The price of alcohol could be going up again, this time in restaurants and bars, the latest change as a result of the privatization of liquor sales in Washington.
This is a going to be a new problem for consumers, but it's one that local businesses have been dealing with for some time.
Come April, customers will be paying up to 15-percent more for alcoholic beverages at restaurants if the Washington State Liquor Control Board moves forward with making restaurants and bars pay the same tax that independent liquor stores are required to dish out.
While this may be another headache for consumers, it's been a problem for independent liquor stores much longer.
Greenacres Liquor Store on East Appleway has been in business for nearly 30 years, but business is not the same as it was before privatization went into effect in 2011. Owner Keith Peterson said before privatization his store was the distribution site for 50 restaurants in the area; after privatization he's down to six.
He said the fallout is due to restaurants going straight to the main distributor to avoid higher prices from independent stores required to pay the tax.
"We're hanging in there. It's a struggle everyday to make things work and we have made it work," Peterson said.
He added that his sales are nowhere near where they use to be when his store was state-run, adding that he's managed to find a way to make ends meet in order to keep his five employees.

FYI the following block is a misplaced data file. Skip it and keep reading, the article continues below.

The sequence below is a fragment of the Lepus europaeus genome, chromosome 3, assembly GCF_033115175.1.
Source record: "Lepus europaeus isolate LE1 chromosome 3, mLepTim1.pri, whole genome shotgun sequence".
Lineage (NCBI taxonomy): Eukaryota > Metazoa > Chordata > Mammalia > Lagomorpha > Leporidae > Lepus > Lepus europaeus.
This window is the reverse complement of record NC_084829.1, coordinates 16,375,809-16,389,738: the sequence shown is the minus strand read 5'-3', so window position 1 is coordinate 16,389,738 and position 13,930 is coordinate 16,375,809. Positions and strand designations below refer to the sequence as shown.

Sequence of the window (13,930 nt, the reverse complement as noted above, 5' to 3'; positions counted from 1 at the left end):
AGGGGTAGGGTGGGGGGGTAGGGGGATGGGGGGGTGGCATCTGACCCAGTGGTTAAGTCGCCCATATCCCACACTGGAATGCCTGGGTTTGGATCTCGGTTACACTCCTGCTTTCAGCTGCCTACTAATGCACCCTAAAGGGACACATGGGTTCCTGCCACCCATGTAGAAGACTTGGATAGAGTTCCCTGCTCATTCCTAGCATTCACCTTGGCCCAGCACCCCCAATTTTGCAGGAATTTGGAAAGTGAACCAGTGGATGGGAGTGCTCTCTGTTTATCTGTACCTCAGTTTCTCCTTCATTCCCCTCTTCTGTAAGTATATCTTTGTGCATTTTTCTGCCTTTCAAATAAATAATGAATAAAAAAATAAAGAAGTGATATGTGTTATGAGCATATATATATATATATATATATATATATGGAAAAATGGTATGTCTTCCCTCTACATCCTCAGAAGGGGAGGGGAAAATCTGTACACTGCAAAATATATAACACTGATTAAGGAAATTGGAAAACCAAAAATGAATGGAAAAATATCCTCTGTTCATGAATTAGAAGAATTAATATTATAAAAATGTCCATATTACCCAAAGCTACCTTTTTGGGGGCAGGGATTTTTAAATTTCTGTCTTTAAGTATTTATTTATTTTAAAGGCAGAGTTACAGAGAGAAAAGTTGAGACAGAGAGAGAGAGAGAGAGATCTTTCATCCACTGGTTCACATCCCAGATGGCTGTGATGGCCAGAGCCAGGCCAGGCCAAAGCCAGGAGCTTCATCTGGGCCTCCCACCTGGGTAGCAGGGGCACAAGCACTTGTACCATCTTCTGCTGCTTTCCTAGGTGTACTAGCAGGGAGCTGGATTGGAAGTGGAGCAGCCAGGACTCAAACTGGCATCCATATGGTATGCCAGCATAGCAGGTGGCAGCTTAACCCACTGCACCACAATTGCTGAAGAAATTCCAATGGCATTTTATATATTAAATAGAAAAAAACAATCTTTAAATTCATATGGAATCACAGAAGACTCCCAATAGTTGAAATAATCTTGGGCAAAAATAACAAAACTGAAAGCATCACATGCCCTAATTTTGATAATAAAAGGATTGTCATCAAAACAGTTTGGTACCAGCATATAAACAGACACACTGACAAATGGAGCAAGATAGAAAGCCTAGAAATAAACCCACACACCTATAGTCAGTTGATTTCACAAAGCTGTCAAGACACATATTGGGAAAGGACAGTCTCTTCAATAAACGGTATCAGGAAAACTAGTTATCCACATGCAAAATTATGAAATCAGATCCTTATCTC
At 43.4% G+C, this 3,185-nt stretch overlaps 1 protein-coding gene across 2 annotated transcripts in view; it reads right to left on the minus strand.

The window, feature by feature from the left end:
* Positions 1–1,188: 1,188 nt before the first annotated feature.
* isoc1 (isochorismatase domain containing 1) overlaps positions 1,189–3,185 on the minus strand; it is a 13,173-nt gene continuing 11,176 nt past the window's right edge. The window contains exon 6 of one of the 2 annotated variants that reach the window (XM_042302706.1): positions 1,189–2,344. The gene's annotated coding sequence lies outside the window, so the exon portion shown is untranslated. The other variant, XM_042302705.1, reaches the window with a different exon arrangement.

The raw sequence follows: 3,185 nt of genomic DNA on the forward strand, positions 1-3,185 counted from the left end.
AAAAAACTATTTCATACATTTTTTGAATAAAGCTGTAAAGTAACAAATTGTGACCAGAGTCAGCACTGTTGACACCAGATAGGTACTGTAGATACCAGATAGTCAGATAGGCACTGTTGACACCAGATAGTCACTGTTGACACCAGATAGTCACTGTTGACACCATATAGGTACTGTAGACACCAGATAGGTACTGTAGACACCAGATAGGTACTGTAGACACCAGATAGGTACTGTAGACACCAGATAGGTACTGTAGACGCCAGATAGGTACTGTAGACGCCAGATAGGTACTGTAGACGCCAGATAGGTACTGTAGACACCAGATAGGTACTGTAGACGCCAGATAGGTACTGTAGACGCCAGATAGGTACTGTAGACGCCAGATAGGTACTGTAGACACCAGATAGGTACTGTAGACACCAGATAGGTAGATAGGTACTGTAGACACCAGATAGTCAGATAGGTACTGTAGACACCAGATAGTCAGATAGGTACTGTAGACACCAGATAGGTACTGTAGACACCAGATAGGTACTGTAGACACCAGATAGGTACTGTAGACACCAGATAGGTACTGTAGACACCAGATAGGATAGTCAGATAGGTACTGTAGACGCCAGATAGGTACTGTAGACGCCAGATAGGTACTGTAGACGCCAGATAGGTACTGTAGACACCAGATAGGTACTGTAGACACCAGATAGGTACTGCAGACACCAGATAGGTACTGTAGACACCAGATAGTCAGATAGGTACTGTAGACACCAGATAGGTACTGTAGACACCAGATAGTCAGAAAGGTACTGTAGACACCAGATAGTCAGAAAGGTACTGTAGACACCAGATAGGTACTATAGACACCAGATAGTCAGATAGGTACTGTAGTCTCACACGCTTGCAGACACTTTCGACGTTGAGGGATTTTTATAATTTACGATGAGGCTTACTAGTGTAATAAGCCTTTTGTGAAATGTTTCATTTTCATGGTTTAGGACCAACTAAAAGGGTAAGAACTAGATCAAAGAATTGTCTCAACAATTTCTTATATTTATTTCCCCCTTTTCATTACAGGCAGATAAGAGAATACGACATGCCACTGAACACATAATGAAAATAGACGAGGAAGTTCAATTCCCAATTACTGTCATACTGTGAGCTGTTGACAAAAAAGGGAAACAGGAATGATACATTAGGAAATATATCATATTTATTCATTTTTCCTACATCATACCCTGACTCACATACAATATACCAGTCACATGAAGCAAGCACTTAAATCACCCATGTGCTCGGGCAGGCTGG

"I'm just praying that we stick with it and have the same clients, new clients which we do everyday, we have new clients come in. We advertise, we're on Facebook and that's making some difference for sure," he said.
That said, Peterson said he has managed to stay open despite others in the area closing. He says it's all about being creative to keep walk-in customers coming in.
"That's what's keeping us alive is the difference in what we sell and what the big box sells," he said.
While Peterson has been able to keep his doors open, many other stores have shuttered since privatization. The Washington State Liquor Store Association recently reported that 60 percent of previously state-run stores have closed their doors.
"We're still in there, we're still hanging in there," Peterson said.
So now not only are there fewer options for places to purchase alcohol, consumers could also be paying more for alcohol when they go out restaurants and bars in April.